Henry Hall students traveled to the Chesapeake Bay to discover the ecological importance of the nation's largest estuary.

A Breath of Fresh Air

Swapping the fast pace of city life for the tranquility of the Chesapeake Bay allowed Nigel to relax, reflect and reconnect with nature.

"When you come out here with no electronics and you just sit here, it gives you a whole lot of time to think about things."

Crustacean of the Chesapeake

As blue crabs molt—or shed—their hard exoskeletons, they temporarily enter a soft shell stage, when they're most vulnerable to predators. It's during this stage that both young and adult blue crabs seek refuge among the underwater grasses that grow on the shallow bottom areas of the Bay. Polluted stormwater runoff that enters the Bay contains excess nutrients that fuel harmful algal blooms, which block sunlight from reaching these grasses, hindering their survival—and negatively impacting the Bay's population of blue crabs.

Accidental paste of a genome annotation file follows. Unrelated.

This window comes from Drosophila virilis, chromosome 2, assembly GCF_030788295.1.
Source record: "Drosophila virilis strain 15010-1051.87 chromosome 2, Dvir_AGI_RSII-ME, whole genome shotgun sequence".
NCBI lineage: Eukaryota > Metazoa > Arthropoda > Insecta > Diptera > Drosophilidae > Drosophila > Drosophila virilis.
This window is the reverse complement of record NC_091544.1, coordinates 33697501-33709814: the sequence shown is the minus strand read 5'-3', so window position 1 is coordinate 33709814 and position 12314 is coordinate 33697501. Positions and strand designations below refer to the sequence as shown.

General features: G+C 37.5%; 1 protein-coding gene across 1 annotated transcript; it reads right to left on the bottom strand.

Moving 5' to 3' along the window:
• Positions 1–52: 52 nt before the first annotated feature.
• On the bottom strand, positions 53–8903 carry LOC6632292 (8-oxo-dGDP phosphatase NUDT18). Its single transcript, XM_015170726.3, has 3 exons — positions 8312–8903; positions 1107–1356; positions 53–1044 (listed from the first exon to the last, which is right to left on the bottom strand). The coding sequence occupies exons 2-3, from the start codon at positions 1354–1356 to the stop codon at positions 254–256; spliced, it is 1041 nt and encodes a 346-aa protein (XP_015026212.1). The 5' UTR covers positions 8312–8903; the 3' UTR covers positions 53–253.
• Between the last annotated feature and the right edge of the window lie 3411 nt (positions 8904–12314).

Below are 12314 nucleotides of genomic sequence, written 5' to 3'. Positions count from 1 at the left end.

Early settlers to the Chesapeake Bay region reported oyster reefs jutting from the Bay's floor that were so massive, they posed hazards to their ships. Fast forward to present day, and oyster reefs aren't nearly as plentiful, but they still provide the same critical ecological function that they always have.

Think of oyster reefs as the Chesapeake Bay's equivalent to coral reefs—a three-dimensional structure that provide shelter, spawning, refuge, nursery and foraging habitat to a variety of species. From microscopic bacteria growing on oyster shells to large fish hunting for prey, a stunning array of Bay biodiversity relies on oyster reefs.